[TUHS] Gnu/Stallman (was Bugs in V6 'dcheck')

Arno Griffioen arno.griffioen at ieee.org
Thu Jun 5 17:31:12 AEST 2014

On Mon, Jun 02, 2014 at 10:24:48AM -0400, John Cowan wrote:
> Ronald Natalie scripsit:
> > Still with all it's flaws, on the 286 and later UNIX actually did run in
> > protected mode, something it took ages for DOS/Windows (one can argue
> > backwards compatibility with the early processors) or Apple (no excuse
> > here, the early Macs were 68000's which had protection) to pick up upon.
> The original Mac 128K was a 68000 processor, and IIRC memory protection
> didn't arrive until the 68020.

As mentioned by others the 68010 could, with additional external hardware, 
support memory management.

The original 68000 (and 8-bit data bus 68008) did already have the full 32
bit instruction and data support of the complete family, but for MMU use it 
lacked one critical feature in the fact that it did not push enough page-fault
information on the stack to re-start an instruction in case of an (externally 
signalled) page-fault.

So even if you interfaced external MMU logic then a basic 68000 was still in 
trouble when a page fault occurred as it could not 'start over' the 
faulted instruction.

The 68010 added the correct stack frames to be able to restart a faulted
instruction and also added the first small performance enhancement in the 
form of a 'loop mode' where the CPU could basically cache a small loop 
and execute this without incurring addtional memory wait cycles.

As a result the '010 was usually used in various *NIX machines of the
era like some SUN2's and various machines (one-offs or low production)
from other brands.

Eg. I still have a machine in my collection which is from a small local 
production run that utilises an '010 with a custom, but quite rudimentary, 
MMU based on some simple logic chips and it used to run SVR2. Very slowly 
as it had a whopping 1 Mbyte of RAM and the MMU could give you a virtual 
memory size of 4 Mbyte.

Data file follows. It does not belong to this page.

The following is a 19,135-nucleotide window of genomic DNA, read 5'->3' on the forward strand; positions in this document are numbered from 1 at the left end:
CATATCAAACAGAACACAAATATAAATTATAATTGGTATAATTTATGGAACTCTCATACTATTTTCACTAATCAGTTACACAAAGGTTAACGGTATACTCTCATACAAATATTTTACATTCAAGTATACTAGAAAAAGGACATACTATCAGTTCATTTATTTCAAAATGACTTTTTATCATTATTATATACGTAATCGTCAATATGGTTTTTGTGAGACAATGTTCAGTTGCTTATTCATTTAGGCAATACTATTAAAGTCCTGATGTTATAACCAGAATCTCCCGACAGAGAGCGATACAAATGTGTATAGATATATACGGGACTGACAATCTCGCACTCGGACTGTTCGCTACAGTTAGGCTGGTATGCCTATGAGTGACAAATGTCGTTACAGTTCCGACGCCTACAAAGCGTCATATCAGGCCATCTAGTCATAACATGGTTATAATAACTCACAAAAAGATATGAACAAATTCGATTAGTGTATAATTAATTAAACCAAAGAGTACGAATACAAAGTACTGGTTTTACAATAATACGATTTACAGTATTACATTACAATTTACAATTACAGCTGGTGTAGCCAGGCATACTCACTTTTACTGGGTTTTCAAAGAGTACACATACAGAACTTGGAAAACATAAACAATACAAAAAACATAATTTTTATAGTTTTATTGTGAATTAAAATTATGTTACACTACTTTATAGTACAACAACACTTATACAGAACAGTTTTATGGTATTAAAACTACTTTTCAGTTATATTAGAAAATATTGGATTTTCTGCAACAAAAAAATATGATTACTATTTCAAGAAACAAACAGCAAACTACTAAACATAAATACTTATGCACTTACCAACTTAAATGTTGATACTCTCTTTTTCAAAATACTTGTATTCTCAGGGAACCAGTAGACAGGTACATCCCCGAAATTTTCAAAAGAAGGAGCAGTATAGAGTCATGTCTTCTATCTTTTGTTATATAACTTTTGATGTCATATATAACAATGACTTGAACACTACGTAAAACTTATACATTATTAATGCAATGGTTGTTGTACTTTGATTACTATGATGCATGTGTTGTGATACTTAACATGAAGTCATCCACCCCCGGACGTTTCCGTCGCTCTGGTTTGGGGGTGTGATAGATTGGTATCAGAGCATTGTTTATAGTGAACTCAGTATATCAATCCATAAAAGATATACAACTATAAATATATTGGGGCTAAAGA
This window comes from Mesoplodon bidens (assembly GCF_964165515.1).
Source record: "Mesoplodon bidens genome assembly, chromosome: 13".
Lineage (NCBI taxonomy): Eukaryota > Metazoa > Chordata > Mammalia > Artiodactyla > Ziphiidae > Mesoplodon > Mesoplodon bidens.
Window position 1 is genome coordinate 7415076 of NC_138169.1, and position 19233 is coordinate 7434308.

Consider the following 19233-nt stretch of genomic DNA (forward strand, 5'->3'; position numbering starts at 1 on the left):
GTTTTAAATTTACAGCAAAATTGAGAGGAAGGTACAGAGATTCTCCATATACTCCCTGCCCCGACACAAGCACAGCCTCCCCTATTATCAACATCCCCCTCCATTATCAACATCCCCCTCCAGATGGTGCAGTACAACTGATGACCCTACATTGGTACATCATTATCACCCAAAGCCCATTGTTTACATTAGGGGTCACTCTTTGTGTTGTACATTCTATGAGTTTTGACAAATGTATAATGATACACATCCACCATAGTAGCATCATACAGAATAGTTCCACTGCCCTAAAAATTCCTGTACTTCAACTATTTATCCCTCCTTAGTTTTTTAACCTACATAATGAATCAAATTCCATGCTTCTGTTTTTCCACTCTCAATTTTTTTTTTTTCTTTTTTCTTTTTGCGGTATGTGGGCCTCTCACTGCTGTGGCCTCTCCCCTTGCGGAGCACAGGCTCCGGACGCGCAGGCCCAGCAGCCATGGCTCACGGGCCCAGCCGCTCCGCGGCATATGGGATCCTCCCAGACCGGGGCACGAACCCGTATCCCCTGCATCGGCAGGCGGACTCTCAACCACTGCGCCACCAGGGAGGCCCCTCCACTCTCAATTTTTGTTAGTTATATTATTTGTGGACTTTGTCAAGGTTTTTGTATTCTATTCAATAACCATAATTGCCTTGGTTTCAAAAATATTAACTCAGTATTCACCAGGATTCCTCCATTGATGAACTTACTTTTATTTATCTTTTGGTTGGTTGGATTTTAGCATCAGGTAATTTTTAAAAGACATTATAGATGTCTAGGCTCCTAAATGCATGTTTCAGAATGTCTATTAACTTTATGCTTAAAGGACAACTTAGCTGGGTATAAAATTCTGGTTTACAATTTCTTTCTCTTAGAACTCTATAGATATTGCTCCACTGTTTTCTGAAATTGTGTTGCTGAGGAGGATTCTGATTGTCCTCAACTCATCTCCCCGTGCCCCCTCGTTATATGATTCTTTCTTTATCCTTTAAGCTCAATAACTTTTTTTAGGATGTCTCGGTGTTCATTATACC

I did port MINIX to it and added memory management/protection support to 
the kernel. Ran a lot faster :)

With the release of the '020 Motorola delivered their own full-blown (but 
still external) MMU in the shape of the MC68851

Many non-UNIX '020 based machines of the era did not have the MC68851 on 
board at all (eg. most Apples from the time) as it was relatively expensive 
and could incur extra memory latency/cycles being an external unit.

With the '030 Motorola finally moved the MMU onto the same die as the CPU 
(reducing the latency and cost) and it became more prevalent on more 
platforms (although the cheaper 68EC030 was available without an MMU and 
used in many machines)

Bringing this back to UNIX, I used to do some local supporting work at CBM for 
the Commodore UNIX'es that were Amiga, and of course M68k based. 

The official Amiga 2000 '020 turboboard (or one of the A2500UX'es like I have 
at home :) ) does have both the MC68851 MMU and the MC68881 FPU and these
were used for a, mostly in-house at CBM, SVR3.2 based UNIX version. 

AmigaDOS of course also ran fine on it, but did not use the MMU.

The later, general release, SVR4 UNIX version was desgined to run on the
'030 based A3000UX'es, although it still ran on the '020+MMU cards in their
limited (4Mb) DRAM.

								Bye, Arno.

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